One of my relatives recently changed jobs and her new company
does not offer a 401k plan for the first six months. Her previous
company did offer 401k. The question is, can she contribute to an
IRA? If yes, can she contribute the full allowed amount of $5000?
She cannot contribute to ROTH because of our high combined family
Thank you for all your help.
She certainly can contibute to a traditional IRA. There are no income limits
for that. There are limits for being able to deduct those contributions.
With no work plan available, the limits are higher:
Additionally, if she has no other IRAs with taxable amounts, then a
non-deductible contribution and immediate conversion to Roth is a
Thanks Brian. I guess I did not frame my question correctly. She had
401k for part of the year and does not have it for the rest of the
year. Are there any restrictions on deductible IRA contributions in
such case? The IRS publication was not very clear to me.
The nondeductible contribution followed by immediate conversion to
ROTH is an interesting idea.
I don't know. I suspect that if covered for any part of the year you have to
use that set of formulas. A suggestion might be to try the IRS helpline.
If there are no other IRAs, that can be a good solution.
To clarify a bit - If your wife has any pretax amount in the IRA there
will be tax due on conversion. The amount taxed is proportionate to the
post-tax amount of deposits compared to total balance.
e.g. Her current balance, all pretax deposits and earnings is $15000.
When she deposits $5000 and converts, 75% is taxed.
If you are covered by a qualified retirement plan (410K, 403, etc) for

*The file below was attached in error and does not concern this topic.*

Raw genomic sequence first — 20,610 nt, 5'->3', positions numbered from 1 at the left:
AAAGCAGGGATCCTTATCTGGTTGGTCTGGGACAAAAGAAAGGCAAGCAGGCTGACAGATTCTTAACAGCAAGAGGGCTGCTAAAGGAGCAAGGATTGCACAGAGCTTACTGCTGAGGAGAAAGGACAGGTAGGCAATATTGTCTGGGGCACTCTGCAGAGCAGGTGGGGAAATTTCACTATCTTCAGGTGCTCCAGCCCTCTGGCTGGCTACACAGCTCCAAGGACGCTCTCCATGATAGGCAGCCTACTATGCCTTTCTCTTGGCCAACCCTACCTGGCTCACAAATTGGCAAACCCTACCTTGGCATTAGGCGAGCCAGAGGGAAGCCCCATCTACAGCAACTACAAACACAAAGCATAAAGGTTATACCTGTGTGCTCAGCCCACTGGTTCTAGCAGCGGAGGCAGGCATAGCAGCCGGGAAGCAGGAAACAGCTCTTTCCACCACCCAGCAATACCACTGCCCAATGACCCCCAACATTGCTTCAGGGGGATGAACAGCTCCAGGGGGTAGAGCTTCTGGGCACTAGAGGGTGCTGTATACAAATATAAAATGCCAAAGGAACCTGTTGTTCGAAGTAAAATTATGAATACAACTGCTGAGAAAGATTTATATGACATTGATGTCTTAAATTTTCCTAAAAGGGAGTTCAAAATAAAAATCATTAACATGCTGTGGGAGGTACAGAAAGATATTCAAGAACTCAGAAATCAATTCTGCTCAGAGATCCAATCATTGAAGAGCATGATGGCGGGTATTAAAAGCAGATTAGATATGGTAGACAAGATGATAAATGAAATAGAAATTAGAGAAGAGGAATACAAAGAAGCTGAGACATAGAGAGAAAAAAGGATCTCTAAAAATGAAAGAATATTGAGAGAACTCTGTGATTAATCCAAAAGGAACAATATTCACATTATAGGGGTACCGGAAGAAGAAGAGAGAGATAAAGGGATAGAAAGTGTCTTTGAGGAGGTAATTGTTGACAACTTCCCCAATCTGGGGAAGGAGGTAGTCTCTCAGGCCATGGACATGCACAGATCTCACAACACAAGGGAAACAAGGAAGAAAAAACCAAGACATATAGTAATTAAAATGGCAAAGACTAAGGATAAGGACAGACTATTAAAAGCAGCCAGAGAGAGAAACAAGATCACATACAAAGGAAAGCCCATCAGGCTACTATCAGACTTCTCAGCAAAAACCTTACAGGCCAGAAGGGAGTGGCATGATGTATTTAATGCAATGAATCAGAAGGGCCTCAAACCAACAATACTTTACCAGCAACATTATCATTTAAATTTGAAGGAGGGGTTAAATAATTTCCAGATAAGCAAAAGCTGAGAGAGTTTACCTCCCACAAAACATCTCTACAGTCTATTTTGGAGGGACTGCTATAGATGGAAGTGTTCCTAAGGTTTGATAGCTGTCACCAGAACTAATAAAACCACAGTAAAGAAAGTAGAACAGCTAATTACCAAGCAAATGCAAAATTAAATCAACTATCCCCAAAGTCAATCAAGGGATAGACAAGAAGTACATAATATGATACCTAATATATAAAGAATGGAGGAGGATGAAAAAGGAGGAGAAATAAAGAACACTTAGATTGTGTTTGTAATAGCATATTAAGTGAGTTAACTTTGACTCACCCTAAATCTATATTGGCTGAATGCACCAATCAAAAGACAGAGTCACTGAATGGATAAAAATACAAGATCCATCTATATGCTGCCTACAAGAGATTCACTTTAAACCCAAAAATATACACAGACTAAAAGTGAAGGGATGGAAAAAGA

one day a year,
then you fall under the income limits for IRA deductability. The
period is *not* considered as being covered. But the previous jobs
401K may be considered.
These count event you dont participate.
There is a box on the W-2 where the IRS tells you if you are covered
by a qualified plan.
But sometimes the employer checks it incorrectly with regards to the
I had this issue about IRA deductability once and successful appealed
to the IRS.
As Rick said, if she participated in an employer sponsored plan
(whether it be old employer or new) for even 1 day in 2010, she is
considered covered by an employer sponsored plan for the entire year.
A proper W-2 will reflect as much and her deductibility will be
limited based on her AGI.
Also note that even if she didn't participate in her old employers
plan during 2010, I can imagine a situation where her 6 month waiting
period would end during the mid-latter months of 2010 and she would
join the new 401(k) at an "open enrollment period" near the end of the
year. In doing so, she could make any IRA contributions from earlier
in the year non-deductible (retroactively, so to speak). In that case,
she may be smarter to wait until the first enrollment period in 2011
to join the 401(k). It's not a "now or never" type of deal.